Global commuting survey ranks Chch well

Posted on December 14, 2010 by

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Despite what the Press thinks (Chch commuters feel the pain),  Christchurch has done pretty well in the IBM Commuter Pain Survey, ranking better than Auckland, Berlin,  Amsterdam,  Toronto, Paris, and many others. In fact, Christchurch sits right down the bottom of the international scale. Not bad considering we have quite a rudimentary public transport system in currently in a drawn-out stagnation, coupled with a council that continues to push scattered, unfocused, car-dependent development.

However, it still shows the dominance of the car, and the attitude of most commuters towards public and active transport is pretty lacking. The response to the survey is quite predictable from Parker  – he wants rail to grow public transport, and will look into it next year (he said that last year as well). The couple of lines Parker gets about rail don’t tell us anything new, or give us any details at all, about alternatives to the current ‘basic bus’ setup.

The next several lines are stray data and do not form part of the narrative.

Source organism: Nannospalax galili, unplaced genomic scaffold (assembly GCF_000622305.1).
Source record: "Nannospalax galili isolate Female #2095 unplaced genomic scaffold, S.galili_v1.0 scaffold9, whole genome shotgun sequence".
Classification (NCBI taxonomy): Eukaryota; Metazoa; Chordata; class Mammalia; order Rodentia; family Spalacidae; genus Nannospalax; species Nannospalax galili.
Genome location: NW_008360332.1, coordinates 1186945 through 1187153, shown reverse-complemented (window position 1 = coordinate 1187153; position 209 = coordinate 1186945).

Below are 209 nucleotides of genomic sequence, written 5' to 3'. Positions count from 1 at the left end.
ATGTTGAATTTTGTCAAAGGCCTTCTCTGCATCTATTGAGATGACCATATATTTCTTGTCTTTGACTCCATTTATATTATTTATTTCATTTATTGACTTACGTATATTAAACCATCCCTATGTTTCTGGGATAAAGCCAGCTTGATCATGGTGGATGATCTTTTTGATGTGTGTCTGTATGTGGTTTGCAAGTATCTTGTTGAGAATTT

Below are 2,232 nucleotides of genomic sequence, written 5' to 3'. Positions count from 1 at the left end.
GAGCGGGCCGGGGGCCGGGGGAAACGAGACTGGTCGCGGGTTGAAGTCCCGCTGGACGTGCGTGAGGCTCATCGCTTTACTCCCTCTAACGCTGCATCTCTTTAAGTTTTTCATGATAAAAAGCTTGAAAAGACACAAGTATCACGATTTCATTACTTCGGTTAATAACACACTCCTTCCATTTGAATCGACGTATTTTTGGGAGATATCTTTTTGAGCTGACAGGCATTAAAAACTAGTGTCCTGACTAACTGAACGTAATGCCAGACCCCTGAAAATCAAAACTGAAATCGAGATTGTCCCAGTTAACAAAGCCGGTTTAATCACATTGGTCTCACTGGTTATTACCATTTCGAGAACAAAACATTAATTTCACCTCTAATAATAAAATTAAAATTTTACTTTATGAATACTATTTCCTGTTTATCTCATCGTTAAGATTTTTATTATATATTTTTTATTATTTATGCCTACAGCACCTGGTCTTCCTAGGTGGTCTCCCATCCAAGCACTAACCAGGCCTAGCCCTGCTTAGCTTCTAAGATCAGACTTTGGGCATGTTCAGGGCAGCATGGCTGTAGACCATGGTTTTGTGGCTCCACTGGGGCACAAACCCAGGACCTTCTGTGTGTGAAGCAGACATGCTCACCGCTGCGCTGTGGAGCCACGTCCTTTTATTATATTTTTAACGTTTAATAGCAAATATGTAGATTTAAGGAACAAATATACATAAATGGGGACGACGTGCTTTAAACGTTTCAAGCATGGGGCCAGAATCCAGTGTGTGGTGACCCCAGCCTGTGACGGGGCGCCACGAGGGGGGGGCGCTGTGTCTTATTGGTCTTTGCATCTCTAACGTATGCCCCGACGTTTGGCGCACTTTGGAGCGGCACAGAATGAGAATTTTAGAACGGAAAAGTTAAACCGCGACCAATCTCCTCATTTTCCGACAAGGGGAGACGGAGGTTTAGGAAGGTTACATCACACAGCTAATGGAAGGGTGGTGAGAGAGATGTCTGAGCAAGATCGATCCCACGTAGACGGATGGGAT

From ECan and the regional transport committee, we see a more interesting response, with a particular emphasis on active transport, especially cycling. Cycling seems to be more ideologically acceptable to the Government than rail, and with ECan and the CCC’s transport committee now looking considerably more pro-cycling, it’s looking like the topic to watch for 2011.

Why is this important? The only way that Christchurch will improve its results for the next survey is by improving its cycling, walking, and public transport networks. The road network, while still the dominant factor in the city’s transport, is restricted by the city and the limits of car traffic. Motorways built on the outskirts of town might score points for campaigning politicians, but they do little to aid the inner-city congestion, and roads which are getting increasingly clogged and slowed (eg Riccarton road) cannot possibly be helped with a car-dependent transport policy.

For the councillors and commissioners searching for meaning, this survey shows that Christchurch has got off pretty well, but that if we are to improve the results, we need to redouble our efforts to develop a useful, reliable public transport network, and see serious action in making Christchurch a city that’s safe for cyclists and pedestrians.

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